Hope Star from Hope, Arkansas on December 8, 1941 · Page 1
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Hope Star from Hope, Arkansas · Page 1

Hope, Arkansas
Issue Date:
Monday, December 8, 1941
Page 1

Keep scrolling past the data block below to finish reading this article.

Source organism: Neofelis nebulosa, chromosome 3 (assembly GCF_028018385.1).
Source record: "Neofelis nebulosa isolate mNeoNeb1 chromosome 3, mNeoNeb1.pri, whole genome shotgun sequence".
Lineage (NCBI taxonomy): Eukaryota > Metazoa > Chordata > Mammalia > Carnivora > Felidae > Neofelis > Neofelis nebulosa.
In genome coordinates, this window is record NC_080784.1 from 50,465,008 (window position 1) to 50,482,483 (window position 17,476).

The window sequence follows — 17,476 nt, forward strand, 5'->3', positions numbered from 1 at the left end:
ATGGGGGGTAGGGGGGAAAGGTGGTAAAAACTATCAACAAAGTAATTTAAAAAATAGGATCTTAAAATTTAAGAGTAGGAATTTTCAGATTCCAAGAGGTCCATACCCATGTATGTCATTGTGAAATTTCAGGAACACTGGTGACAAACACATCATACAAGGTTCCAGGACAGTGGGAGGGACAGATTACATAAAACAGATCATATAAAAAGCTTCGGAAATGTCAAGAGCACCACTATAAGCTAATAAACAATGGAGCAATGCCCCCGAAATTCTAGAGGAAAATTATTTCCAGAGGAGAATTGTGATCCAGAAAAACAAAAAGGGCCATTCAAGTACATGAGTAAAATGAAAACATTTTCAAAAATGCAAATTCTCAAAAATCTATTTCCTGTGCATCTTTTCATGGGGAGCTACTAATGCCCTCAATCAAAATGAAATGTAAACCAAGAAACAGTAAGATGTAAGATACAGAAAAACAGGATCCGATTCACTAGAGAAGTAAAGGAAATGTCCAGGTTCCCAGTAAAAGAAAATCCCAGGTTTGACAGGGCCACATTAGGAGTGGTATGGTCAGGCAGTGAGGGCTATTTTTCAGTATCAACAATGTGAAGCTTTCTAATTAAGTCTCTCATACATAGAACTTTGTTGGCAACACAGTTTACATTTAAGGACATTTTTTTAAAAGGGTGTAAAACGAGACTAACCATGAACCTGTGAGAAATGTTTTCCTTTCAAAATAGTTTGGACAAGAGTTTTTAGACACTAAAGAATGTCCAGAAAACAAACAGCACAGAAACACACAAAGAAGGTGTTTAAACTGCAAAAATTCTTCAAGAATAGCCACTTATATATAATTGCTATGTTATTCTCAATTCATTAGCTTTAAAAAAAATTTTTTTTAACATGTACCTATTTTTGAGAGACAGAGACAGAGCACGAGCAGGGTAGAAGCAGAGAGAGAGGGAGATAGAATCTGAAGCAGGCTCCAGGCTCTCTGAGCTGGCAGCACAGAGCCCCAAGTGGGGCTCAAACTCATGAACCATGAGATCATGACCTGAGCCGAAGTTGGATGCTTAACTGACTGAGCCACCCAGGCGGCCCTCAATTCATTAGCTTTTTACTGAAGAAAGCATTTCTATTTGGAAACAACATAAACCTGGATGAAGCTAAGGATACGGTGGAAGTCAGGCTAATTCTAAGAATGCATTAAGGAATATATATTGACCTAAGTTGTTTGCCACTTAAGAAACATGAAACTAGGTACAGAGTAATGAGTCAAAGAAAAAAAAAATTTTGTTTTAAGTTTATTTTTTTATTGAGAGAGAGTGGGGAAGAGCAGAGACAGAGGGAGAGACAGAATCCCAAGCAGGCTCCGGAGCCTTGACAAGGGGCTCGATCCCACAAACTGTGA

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^1 id! If tiiMAMMtft News Cov^afie diver* ImpoWollyby Associated Press * X > m .-j*^ <& J *A'°-~".,\'i'''j^'^4 y JL*T ( "*> ! colder in the northeast portion day night; Tuesday fair. 'OLUME 43 — NUMBER 47 f ; Mar of Hope/ 1899; Preii, 1927; Consolidated January 18, 1929. HOPPt, ARKANSAS, MONDAY, DECEMBER 8, 194? CAP)—Means Associated Press (NEA)—Means Newspaper Enterprise Att'n EJ OC Congress Declares War! ^? A A A ^^(^^^^ i ; v* , nfe 1 • — _^^ ' ^ ^ W 7^4 J^M £•? JAJT i*&* Our Daily Bread Sliced Thin by The Editor — ALEX. H. WASHBURN q War Comes And America Meets It For the 3,000 American sailors, soldiers and civilians killed or wounded in the treacherous attack upon Honolulu .Sunday the government and the people of the United States jwi 11 exact the supreme tribute from Japan—we will destroy her. This much lies within our power, for a certainty. And this much we Will do. .The traditions of Europe are old •— @ahd » confusing, we having had no Adkins Banquet Here Tuesday Is Postponed , Spencer to Wash' ington; Ticket Price to Be Refunded by C. C. TOR. P. Bowen, secretary of the Hope Chamber of Commerce, announced here Monday morning that the appreciation banquet for Governor Homer M. Adkins, .had been idefinite- ly postponed. y;fflr. Boweivsaid that Col. D. C. Ca- Oell, commanding officer of the Southwestern Proving Ground, called .him Sunday nightjand asserted that,;.the War Department had issued:'orders that al lactivity of that kind be abari- _. we hand in their making. But the tradition of the Pacific and the Orient has been one of peace, and the United States has made it so. We opened up Japan to modern commerce and industry. We traded in peace with China, and with the isles of the South Sea. All was well until the Army chiefs of Japan were seized with the plague of conquest. Disregarding the popular vote of Japan they went onto the mainland of Asia with their armies. They involed their country in a disastrous war with China, and when the Japanese parliament voted "no confidence" in the cabinet the Army chiefs dissolved parliament. The Army chiefs did this no less than four times—so that we have known for the last year or two that popular will hod nothing to do with the acts of the Japanese government. We had hoped, however, that actual var would be averted because the Japanese Navy had a known record of respect for American naval power. But the war clique spread to the Japanese Navy — and it was their treacherous sortie against Hawaii Sunday that plunged the Western world into war. Japan,' like Britain, is an island empire, subject . to destruction only •jt The banquet was to have been'held in the Proving Ground cafeteria and several hundred tickets had already been sold for Tuesday night. Anderson's Statement Roy Anderson, president of Hope Chamber of Commerce, issued the following statement at noon Monday: "Events this week-end compel us to abandon our Appreciation Banquet for Governor Adkins which was scheduled to be held Tuesday night at the cafeteria of the Southwestern {J'roving Ground. "The Chamber of Commerce wishes to express its appreciation for the prompt action of Col. D. C. Cabell, commanding officer of the Proving Ground, in notifying us Sunday night (uhat orders had been issued from | Washington cancelling all social act- 1 ivities—following Japan's declaration i of war upon us Sunday afternoon. I "Senator Spencer, who was to have || introduced Governor Adkins, has been j f recalled to Washington; and it is i'jJntirely unlikely that Governor Ad' Ttins himself could attend the banquet in view of the new problems raised for a governor by the national emergency. I "Notwithstanding all this, the cham- i/'jer of commerce is hopeful that at l$ome future date we may be able to I carry out our original plans for a ^testimonial dinner to Governor Ad- jkins, mindful of his interest in this |section of the state, and of his many |close friends here. S 1 "About 200 tickets already have been /Bold for the banquet. Ticket-holders •Jarc asked to call at the chamber offices in the city hall, and their Jfmonoy will be refunded." If Senator Lloyd Spencer who was to § ave introduced Governor Adkins left unday night for Washington. The ,ypcnator left by automobile for Mem- fphis where he and other members of Congress boarded a plane Monday Ejnorning for the capital, Spencer's Statement The Senator released the folowing _tatement: || "We've done every thing possible fjo settle our differences with Japan peaceably. if "My idea is to eliminate Japan as '^ foe because later we might have to jfiake on Germany. ,4 "The president has done everything to his power to avert a crisis but Ippan seems determined to fight and we might just as well get it ovei: ;ith. >; "Certainly it is better to fight Ja- jian alone now before the three Axis powers have a chance to unite their war forces against one foe." ^CHRISTMAS f SEALS Buy now and put them on your holiday mail. They cost so little but do so much Every citizen should lend a helping hand in this voluntary capi- payn. Talbot Feild, Jr. County Chdivm^n. Rev. J. E. Hamill, City Chair man. ,, has not* the sea power nor the resources at ,home nor the dominions abroacT to' 'sustain her in a fight' with a major power — much less an! America now Angered, united, and thirsting for vengeance. We have, before us the memory of 3,000 fellow citizens killed or wounded by treachery while standing duly at the nation's western outpost, And, in the broader view, we have the strict duty to destroy this warmonger so that all the other peoples of the Pacific may continue to live in that peace for which this great ocean once was named. * * * Press and radio turn out to be great collaborators in an emergency. 1 got the. first flash of the Japanese attack upon Hawaii from a Columbia Broadcasting System announcement (incidentally CBS seems to have scooped all the other radio systems), The bulletins, however, quoted both CBS reporters and Associated Press correspondents as all agencies pooled the available news. It remains a fact, however, that people ordinarily don't listen to the radio unday afternoon — for the news was there for them but they didn't get . Our crowd came down to The Star office Sunday afternoon rigged up The Associated Press wire, got the full story, and put out an extra at 4:30 p. m. It sold 1,500 copies— obviously catching the public flat-footed. A second extra, however, would liavo "died," For thereafter the public had its ear glued to the radio. But it was a good example of how press and radio work together 1 ' in a crisis — and they worked together all over the Pacific and the United States this fateful Sunday, By WILLIS THORNTON Peace on Earth — Even in Industry Casey Jones is not going to leave the throttle after all, and the wheels of defense will roll over the nation's railroads without interruption. Settlement of the railroad wage dispute, by dint of 34 hours of continuous conference and within fivev days of a disastrous national strike, averts once more a major threat to the national defense plans. At the time of the railway settlement, the 0PM reported only three strikes involving 1700 workers which were directly hampering defense production. We go into the Christmas season, if not with peace on earth, at least with comparative peace in our own field of industrial controversy. While the rail situation came unpleasantly close to strike, and while agreement was reached only after the most strenuous mediation efforts, nevertheless the country had some confidence all along that the disastrous strike would not be allowed to develop. Why? Because there has been no widespread, disastrous strike on the railroads since 1922, almost 20 years ago. The technique of industrial adjustment has been better learned by the W c Many Planes Lost, Other Ships Damaged Philippines At- , tacked Monday; Japs Claim Smashing Victory WASHINGTON -(#)— A war declaration was' drafted for congress Monday and at the same time the White House disclosed that American forces lost two warships, and 3,000 dead and wounded in a Japanese attack on HaVvaii. The White House said the surprise dawn attack of Japan Sunday resulted in the capsizing of an old battleship, the destruction of a destroyer, damage to other vessels and destruction of a relatively large number of planes. It stated that several Japanese planes and submarines had been accounted for. An official While House statement, first authentic government appraisial, said casualties were expected to mount to about 3,000, nearly half fatalities. It was disclosed that active resistance was still continuing against an attacking Japanese force in the vicinity of Hawaii. Reinforcements of planes are being rushed to the islands, the White House said, and repair work is already underway on ships, planes and ground facilities. The White House said that Wake and Midway islands, in addition to Guam and Hongkong, China had been attacked but details, were lacking. Several hangars were destroyed in j.the bombing-of-^anny' 1 'and navy air Hfeldji-, the-" White}*H6use' sard "and '"a' large 1 number of• planes were • put* out'• of commission.'! H6w_ever a number of bombers were said to have arrived in the 'islands safely* from San Francisco while the engagement was underway. Two hundred marines, all that remained of American marine detach- irient in China, have been interned near Tietsin, Philippines Attacked MANILA —(/P)— Japanese bombers struck' at military bases and ports the length of the Philippines Monday smashing at the big fort of Stotens- burg Clark field .the summer mountain capital at Baguio, the fort of Davao and Aparri and the far northern Btan island group. Manila had no air raid alarms and had seen no raiding planes early Monday night although Japanese war- craft were reported within forty miles of that city. Manila, which has no air raid shelter, was blacked out from soon after duck. Other ports also shut off lights and waited tensely. Japs Claim Victory TOKYO — (ff)— Japan claimed Monday smashing naval and air victories against the United States in the first shock of her offensive in the Paci- Britain, Canada Quickly Declare War on Japan Churchill Lives Up to Pledge; • Many Others to Follow .V. LONDON — (£>)— Britain like the United States under a Japanese attack declared war Monday on the Tokyo government without waiting for Washington first to formulate an American declaration. Said the Prime Minister: "It only remains now for two. great democracies to face their task with whatever strength God may give them. Churchill- told the house of commons that instruction had been forwarded to the British embassy at Tokyo and that at 1 p. m. (7 a. m. EST) Monday a note was handed ,to the Japanese charge d'affaires here slating that in view of Japan's "wanton acts of unprovoked aggression" Ihe British government informs them that a state of war existed between the two nations. Churchill recalled that with the full approval of the nation and of the empire "I pledge the word of Great Britain about a month ago that should the United States be involved in war with Japan Britain's declaration would follow within the hour." Churchill declared that Britain/had assured Thailand that an attack on her "will be regarded as an attack on us."' r • : . ' • l ','. :- / ... .... ' ' w K •». Tfr * Tfr •# •& -fr & i| I 2 Ships lost in Hawaii Raid • y •• — __ _ ; — ,/ij on Pfefe Four) (Continued on Page Four) •••• Cranium Crackers Fateful Far East Whirl of events has catapulated the islands and nations of the Orient into a major position in world affairs. Turn your eyes west, across the Pacific, for a quick look at the Far East. 1. Has Britain any naval bases on the Asiatic mainland east of India? 2. Is it farther from U. S. air base at Unalaska (Dutch Harbor) to Japan than it is from Manila? 3. From what three Chinese cities did U, S. withdraw ma- vines? 4. Is Borneo, Bali or Batavia the capital of the Dutch East Indies? Name some of the riches there coveted by Japan. 5. In what Far East nations are the following: Saigon, Burma Road, Bangkok, Penang, Surabaya? Answers on Comic Page .. Canada^.declared -war; upon, Japan late .Sunday i night after a 4-hour cabinet meeting and thus added within a 24-hour period four axis aligned nations to the list of her enemies. Other declarations of war: against Japan have come from the Netherlands East Indies and Costa Rica. , China and Australia have reached a decision to enter the war on the side of the United States. 63 Are Killed at Singapore Jap Attempts to Land on Malaya Are Repulsed SINGAPORE -(XP)— Japanese air raiders killed 63 persons and injured 133 Monday in a fierce assault on Singapore but the Japanese units were being "mopper up" in an attempted land invasion of Malaya from the north, the British command declared Monday, Japanese warcraft which landed troops at two places in northern Malaya near the Thailand border were put to flight and forces remaining on the beaches were heavily machinegunned, the British announced. A later communique Monday night said that there also had been two Japanese landn iignsnton"onRRsP54 Japanese landings in southern Thailand but that mopping up operations were continuing near Kola, and Bahru on the Gulf of Siam, just inside North Malaya from the Thailand border. The Japanese Ambassador Talks of Peace-fiat Looks at Watch for War These NEA Service telephoto pictures, made in Washington Sunday, were sent by wire ; to Fort -Worth, Texas, and by mail from there arriving in Hope Monday morning. . RIGHT — Japanese Ambassador Kichisaburo Nomura, right, consults his wrist watch as he and Special Envoy Saburo Kurusu wait at the State Department in Washington for an audience with Secretary of State Cordell Hull Sunday (the .Japanese were then actual• ly attacking Hawaii and the ^Philippines). • BELOW— Japanese embassy staff members burn '.'thousands of papers, supposedly documents, in the back yard of the Japanese Embassy in Washington Sunday an hour after news arrived telling of bomb attacks on Pearl Harbor, Hawaii and Manila, P. I. .v. NEA Service Telephoto Pictures of Hawaii and the Philippines will be found on Page 3. _~ — ..*.. . NEA Service Telephoto War News Is Kept Secret From Japs LOS ANGELES, Calif.-tf>)-The National Broadc^£(, L ing Company's listening post said Sunday the first Tokio news broadcast on Monday morning, at 6:20 Tokio time, made no mention of the Japanese attack in the Pacific and was followed by a lecture on "Good Morals" by a Tokio University professor. "Junior Jones," Santa said, "you are slangy, And your accents entirely too twangy. Any more of your lip And, I svyear it, next trip * I'll just bring you a six-foot Ubangi/** 14 SHOPPING DAYS TILL CHRISTMAS Roster of Hempstead Co. Men Now at Nome, Alaska They Are in Strategic Spot in Jap War; Today Deadline for Mailing Christmas Gifts Today The Star publishes the roster®of Hempstcad county men stationer") with Unit No. 1 of the Arkansas infantrymen at Nome, Alaska. Because the Aleutian islands reach far out into the Pacific toward Japan the men in Alaska, both on the mainland and on the islands (notably Dutch Harbor) occupy a strategic spot in the ' Japanese-American war just declared. Parents and relatives are reminded that today (Monday, Dec. 8) is the deadline for mailing Christmas gifts to the boys in order to assure delivery by Christmas Day. Here is the roster, just received by The Star {fom Ivy W. Crawford, lieutenant-colonel of infantry, commanding: Staff Sergeant Houston Kitchens, Nome, Alaska. Sergeant Joseph C. Booker, Nome, Alaska. Sergeant William A. Deloney, Nome, Alaska. Sergeant Joseph K. Eason, Nome, Alaska. Sergeant Archie D. Malone, Nome, Alaska. Sergeant Clyde T. Messer, Nome, Alaska. Sergeant Ruel P. Oliver, Nome, Alaska. 'Sergeant William D. Parsons, Nome, Alaska. Sergeant Samuel C. 'Smith, Nome, Alaska. Sergeant Frederick A. Taylor, Nome, Alaska. 1 Sergeant Loy M. Wa)'d, Nome, Alaska. Sergeant Herman B. Wilson, Nome, Alaska. Sergeant John L. Wilson, Nome, Alaska. Corporal Claude H. Byrd, Nome. Alaska. Corporal Lee K. Calhoun, Nome, Alaska. Corporal Wesley P. Calhoun, Nome Alaska. Corporal Willie Downs, Nome, Alaska. Corporal Thomas C. Franks, Nome, Alaska. Corporal Franklin P. Hazzard, Nome, L. Martin, Nome, ' L. Martin, Nome, Alaska. Corporal Jessie Alaska. Corporal Jessie Alaska. Corporal Cleve W. Messer, Nome, Alaska. PFC Thomas G. Anderson, Nome, Alaska. PFC James D. Ball, Nome, Alaska. Local Men Are in War Zone Here's Partial List of Those on Duty in Pacific From its own file of; last-known addresses The Star washable Monday to get together a parti.a],; list of local men who are believed t9 be on duty with the Navy or Army in^Hawaii or the Philippines, where fte^-Japanese began war on the United States Sunday. Other local men known tq'be stationed there, or serving on ships now in tlie Pacific, will be named if friends or relatives will give the newspaper full particulars. Here is the list thus far compiled: Lt.-Col. Robert Vesey, Negros Isl- Senate Vote Is 82-0 and House Votes 388 lot Quick Unified Action Follows 'Dastardly Attack' by Japanese i WASHINGTON —(£>)— The Unt t , States through its congress declare'd| war Monday on Japan. The senate vote of 82-0 and.i'thfiS house vote of 388-1 told its own storys of the unity in face of common' er. ' • The speed with which the . two); chambers granted President Roosa 1 -! velt's request for a declaration unprecedented in history. The single house vote against was%J that of Mrs. Janet Ranking (D.-M who .was also among the few, voted against the 1917 declaration^ 6f| war on Germany. The officially announced' loss two warships and 3,000 men dead- wounded in Japan's raid on Hawaii^ was fresh in the minds of legisla-" tors, ^' ' f f'f" ,The senate and house assembled'tq-S gether to hear Roosevelt ask the'de-% deration and they cheered and thenCj pushed through without a moments^' waste of time. ' »-A* Asks Declaration 'Task," Roosevelt told the - t sipn "that congress declare, ( ,since<an*j unprovoked and dastardly'/attack jBy^, Japan on Sunday, December 7, a-'statejll of war has,existe-' ' " "-* 1 -""* 8 The president'said "a date which will live~ uVihfan 20 Minutes to Vote Within 20 minutes < after he ed the senate acted. A •.«««? The vote followed a White "Hbura announcement that Japan's sudden-at-f tack on Hawaii had cost the United! States two battleships and 3,000 "deaclj and Wounded, Standing at the rostrum. 6f the house| chamber the chief executive in a scenel such had n6t been enacted since disclosed that Japanese bombers "caused severe damage to ican naval and military forces"' andil that "many civilian lives had beenf 5 i i» r -*'j.« lost. (Mr. Roosevelt did not give the ures in his address but the; House had disclosed earlier that United States had lost two warshig and 3,000 dead and wounded.) Union Shop Given 'Captive' Mines NEW YORK—W—The United Workers of America (C. I. O.) pyer ',., the week-end won a 2->to-l Arbitrating tion Board decision awarding a shop in captive mines owned by i steel producers. The decision was announced by John R. Steelman, chairman of board who was granted a leave absence as director of the United States Conciliation Service to the arbitrators. PFC Milton E. Boyce, Nome, Alaska. PFC Edward C. Bruce, Nome, Alaska. PFC Calvin J. Cal'dwell, Nome, Alaska. PFC James B. Caldwell, Nome, Alaska, PFC Eurie H. Calhoun, Nome, Alaska. PFC Joe F. Campbell, Nome, Alaska. PFC Dallas R. Cox, Nome, Alaska. PFC George E. Delaney, Nome, Alaska. PFC James M. Downs, Nome, Alaska. PFC Robert E. Fagan, Nome, PFC Thomas Gray, Nome, Alaska. PFC Charles B. Huckabee, Nome, Alaska. PFC Sam O. Hughson, Nome, Alaska. PFC Phillip I. Keith, Nome, Alaska. PFC Wallace C. Mclver, Nome, PFC Robert H. Mitchell, Nome, Alaska. FFC Charles M. Sillivan, Nome, Alaska. PFC Sidney H. Smith, Nome, Alaska. PFC Marshall gomers, Nome, Alaska. PFC Guy C. Simmons, Nome, Alaska. (Continued four> Crutchfleld, a brother of John P. Vesey of Hope, Lt. Jimmy Derris, Manila, PhiU ippines. Lt. Percy Ramsey, Army Air Corps, Clark Field, Fort Stotsenburg, Pam- panga, Philippines, son of Mr. and (Continued, on page four) ^-T- W Cotton By the Associated Press NEW ORLEANS Open High Low Close Dec 16,30 16.84 16,30 16.70 Jan. ... March May ... July ... Oct. _. 17,00 . 16.80 . 16.83 16.87 , 17.23 17.00 17.00 17.40 16.72 17.53 16.80 17.58 16,87 17.77 17.23 16.85 17.08 17.19 17.26 17.43 Dec. Jan. March May . July . Oct. 16.95 .:..._ 17.05 ;.._. 16.65 is.n 16.75 «.85 16.98 17.05 17,34 17.48 17.53 17.58 Middling Sj>pl J.8,2?. 16.95 16.75 16.93 16.84 16.65 17.06 16.74 17.16 16.75 17.17 16.85 17.20 British girls have been getting ..,.,.,., stockings brought over on bombers,*£., ferried to England. American pilots were the runners. ••S Bulletins Oakland Schools Closed OAKLAND (/pj— AU schools' inctropolitian Q^klnnd were ercd clqsed.-^RIonday as an sir, raid precaution on reports that a Japanese pla,ne carrier may be .* off the Pacific coast. District attorney Ralph Hoyl said that his ' office closed (he schools on the, • recommendation of (he civivlUu defense. Industry 'in Pledge NE\y .YORK -W- American, , industry Monday pledged t\yq "battleships for every one that sink?" 'and.' q "dozen for every* one from tine enemy." The promise was made by the retiring president of the National Association of, Jliittulacturers, Walter Jl,' Fuller, jointly with William f, Witherpw, president elect of the Manila Under NEW YORK (ff)~ JJawila is under bombardment by Japanese phuies the NBC .correspondent re? ported late MondayguitW the raidr era smashing at FortWHUain-Me, KUOey, Nichols airfield a»d ft® Radio CorpowUou ot American Sho r tvvave transmitter. "fhe fire fe simply raging put (here," said Bert Sileu, the cor- rcspondeul.